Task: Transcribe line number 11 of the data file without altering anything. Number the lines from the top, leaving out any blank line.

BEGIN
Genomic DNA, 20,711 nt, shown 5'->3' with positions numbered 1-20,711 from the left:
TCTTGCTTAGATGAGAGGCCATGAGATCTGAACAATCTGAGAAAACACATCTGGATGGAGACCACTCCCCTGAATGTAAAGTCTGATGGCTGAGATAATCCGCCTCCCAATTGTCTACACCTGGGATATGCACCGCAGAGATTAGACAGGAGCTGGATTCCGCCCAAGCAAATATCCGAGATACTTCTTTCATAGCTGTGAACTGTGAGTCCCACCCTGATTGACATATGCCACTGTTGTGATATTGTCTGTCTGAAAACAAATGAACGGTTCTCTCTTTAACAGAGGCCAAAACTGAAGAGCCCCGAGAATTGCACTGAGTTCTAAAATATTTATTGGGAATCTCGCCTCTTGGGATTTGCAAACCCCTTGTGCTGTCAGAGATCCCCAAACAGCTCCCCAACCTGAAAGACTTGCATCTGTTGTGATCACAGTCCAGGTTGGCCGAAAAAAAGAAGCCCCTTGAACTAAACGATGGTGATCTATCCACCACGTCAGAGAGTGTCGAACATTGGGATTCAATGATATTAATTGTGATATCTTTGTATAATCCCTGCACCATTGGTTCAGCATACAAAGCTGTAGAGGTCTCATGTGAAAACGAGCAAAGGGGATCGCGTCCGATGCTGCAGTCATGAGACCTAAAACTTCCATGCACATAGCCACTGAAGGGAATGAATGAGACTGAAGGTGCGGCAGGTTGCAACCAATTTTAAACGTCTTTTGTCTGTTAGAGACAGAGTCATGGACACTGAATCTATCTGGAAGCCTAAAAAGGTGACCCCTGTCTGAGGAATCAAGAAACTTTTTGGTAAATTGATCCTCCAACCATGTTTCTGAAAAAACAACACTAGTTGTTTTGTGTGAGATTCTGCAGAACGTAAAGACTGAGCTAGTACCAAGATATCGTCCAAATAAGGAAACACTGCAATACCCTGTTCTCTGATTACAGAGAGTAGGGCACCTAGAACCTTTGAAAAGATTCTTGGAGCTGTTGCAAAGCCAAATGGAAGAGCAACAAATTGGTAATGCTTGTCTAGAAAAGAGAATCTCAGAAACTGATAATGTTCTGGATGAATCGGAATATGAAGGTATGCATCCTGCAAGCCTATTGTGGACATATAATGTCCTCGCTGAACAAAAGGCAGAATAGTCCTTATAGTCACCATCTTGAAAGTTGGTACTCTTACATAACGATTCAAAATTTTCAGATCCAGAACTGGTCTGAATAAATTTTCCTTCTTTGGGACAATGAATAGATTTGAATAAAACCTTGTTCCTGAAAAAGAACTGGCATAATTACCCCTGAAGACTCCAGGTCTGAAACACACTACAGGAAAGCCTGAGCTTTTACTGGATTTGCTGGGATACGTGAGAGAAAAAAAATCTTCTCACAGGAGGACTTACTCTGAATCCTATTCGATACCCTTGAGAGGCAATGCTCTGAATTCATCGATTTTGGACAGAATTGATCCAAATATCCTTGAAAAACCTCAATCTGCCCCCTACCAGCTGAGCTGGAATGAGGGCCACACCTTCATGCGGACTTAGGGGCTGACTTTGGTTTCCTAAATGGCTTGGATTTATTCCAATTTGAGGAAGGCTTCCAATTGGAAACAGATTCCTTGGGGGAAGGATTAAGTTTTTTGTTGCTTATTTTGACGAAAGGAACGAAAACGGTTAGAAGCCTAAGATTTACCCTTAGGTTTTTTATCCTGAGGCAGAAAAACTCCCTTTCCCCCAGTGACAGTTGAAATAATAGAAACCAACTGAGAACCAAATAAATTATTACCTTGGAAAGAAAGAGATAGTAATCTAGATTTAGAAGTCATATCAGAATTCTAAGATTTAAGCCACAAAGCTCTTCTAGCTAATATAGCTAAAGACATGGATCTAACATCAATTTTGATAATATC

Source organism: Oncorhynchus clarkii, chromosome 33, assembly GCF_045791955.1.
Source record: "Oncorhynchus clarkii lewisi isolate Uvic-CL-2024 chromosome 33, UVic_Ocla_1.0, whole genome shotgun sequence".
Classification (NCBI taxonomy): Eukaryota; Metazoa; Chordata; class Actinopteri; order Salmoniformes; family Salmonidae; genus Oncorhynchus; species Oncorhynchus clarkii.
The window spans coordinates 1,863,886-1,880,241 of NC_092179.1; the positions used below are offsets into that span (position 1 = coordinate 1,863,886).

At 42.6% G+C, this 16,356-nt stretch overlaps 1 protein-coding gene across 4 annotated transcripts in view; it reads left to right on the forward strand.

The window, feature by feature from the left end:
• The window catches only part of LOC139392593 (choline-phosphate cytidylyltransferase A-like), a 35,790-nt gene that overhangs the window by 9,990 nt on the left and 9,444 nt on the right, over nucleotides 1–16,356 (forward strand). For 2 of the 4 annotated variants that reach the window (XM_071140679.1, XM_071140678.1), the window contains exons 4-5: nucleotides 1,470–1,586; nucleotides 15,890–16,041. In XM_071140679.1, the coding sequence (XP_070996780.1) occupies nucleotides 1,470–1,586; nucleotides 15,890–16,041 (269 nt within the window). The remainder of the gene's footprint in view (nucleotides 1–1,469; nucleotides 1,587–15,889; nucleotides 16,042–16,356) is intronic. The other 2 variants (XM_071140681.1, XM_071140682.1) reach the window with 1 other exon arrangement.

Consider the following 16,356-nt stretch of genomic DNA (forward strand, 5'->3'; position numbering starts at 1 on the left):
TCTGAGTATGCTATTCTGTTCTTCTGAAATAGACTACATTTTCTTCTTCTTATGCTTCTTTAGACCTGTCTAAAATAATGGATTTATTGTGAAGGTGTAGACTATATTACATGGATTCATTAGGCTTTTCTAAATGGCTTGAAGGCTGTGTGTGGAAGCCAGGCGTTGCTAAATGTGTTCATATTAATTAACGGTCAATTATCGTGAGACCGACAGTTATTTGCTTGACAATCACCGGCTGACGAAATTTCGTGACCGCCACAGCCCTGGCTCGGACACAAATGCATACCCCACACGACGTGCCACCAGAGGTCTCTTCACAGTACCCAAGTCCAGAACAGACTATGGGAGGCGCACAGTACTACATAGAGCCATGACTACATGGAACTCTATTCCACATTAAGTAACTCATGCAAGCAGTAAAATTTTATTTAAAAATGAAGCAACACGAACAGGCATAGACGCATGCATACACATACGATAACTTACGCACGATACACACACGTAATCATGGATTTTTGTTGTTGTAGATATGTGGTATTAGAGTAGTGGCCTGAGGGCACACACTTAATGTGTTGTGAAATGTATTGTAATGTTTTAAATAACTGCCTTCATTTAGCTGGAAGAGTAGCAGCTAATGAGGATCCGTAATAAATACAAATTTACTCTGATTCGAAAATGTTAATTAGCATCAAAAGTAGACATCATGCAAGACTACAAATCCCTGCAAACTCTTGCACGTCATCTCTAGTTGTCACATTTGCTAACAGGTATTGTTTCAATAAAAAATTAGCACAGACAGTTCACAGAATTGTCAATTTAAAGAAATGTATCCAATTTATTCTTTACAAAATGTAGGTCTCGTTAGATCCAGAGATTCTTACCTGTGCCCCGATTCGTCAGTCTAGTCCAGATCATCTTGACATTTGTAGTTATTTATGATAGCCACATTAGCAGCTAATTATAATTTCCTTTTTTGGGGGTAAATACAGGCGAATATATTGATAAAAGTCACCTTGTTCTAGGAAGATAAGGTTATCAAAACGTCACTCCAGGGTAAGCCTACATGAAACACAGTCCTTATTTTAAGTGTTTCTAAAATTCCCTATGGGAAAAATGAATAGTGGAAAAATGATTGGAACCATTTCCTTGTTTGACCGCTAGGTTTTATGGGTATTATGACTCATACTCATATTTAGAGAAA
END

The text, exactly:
TCTGAGTATGCTATTCTGTTCTTCTGAAATAGACTACATTTTCTTCTTCTTATGCTTCTTTAGACCTGTCTAAAATAATGGATTTATTGTGAAGGTGTAGACTATATTACATGGATTCATTAGGCTTTTCTAAATGGCTTGAAGGCTGTGTGTGGAAGCCAGGCGTTGCTAAATGTGTTCATATTAATTAACGGTCAATTATCGTGAGACCGACAGTTATTTGCTTGACAATCACCGGCTGACGAAATTTCGTGACCGCCACAGCCCTGGCTCGGACACAAATGCATACCCCACACGACGTGCCACCAGAGGTCTCTTCACAGTACCCAAGTCCAGAACAGACTATGGGAGGCGCACAGTACTACATAGAGCCATGACTACATGGAACTCTATTCCACATTAAGTAACTCATGCAAGCAGTAAAATTTTATTTAAAAATGAAGCAACACGAACAGGCATAGACGCATGCATACACATACGATAACTTACGCACGATACACACACGTAATCATGGATTTTTGTTGTTGTAGATATGTGGTATTAGAGTAGTGGCCTGAGGGCACACACTTAATGTGTTGTGAAATGTATTGTAATGTTTTAAATAACTGCCTTCATTTAGCTGGAAGAGTAGCAGCTAATGAGGATCCGTAATAAATACAAATTTACTCTGATTCGAAAATGTTAATTAGCATCAAAAGTAGACATCATGCAAGACTACAAATCCCTGCAAACTCTTGCACGTCATCTCTAGTTGTCACATTTGCTAACAGGTATTGTTTCAATAAAAAATTAGCACAGACAGTTCACAGAATTGTCAATTTAAAGAAATGTATCCAATTTATTCTTTACAAAATGTAGGTCTCGTTAGATCCAGAGATTCTTACCTGTGCCCCGATTCGTCAGTCTAGTCCAGATCATCTTGACATTTGTAGTTATTTATGATAGCCACATTAGCAGCTAATTATAATTTCCTTTTTTGGGGGTAAATACAGGCGAATATATTGATAAAAGTCACCTTGTTCTAGGAAGATAAGGTTATCAAAACGTCACTCCAGGGTAAGCCTACATGAAACACAGTCCTTATTTTAAGTGTTTCTAAAATTCCCTATGGGAAAAATGAATAGTGGAAAAATGATTGGAACCATTTCCTTGTTTGACCGCTAGGTTTTATGGGTATTATGACTCATACTCATATTTAGAGAAA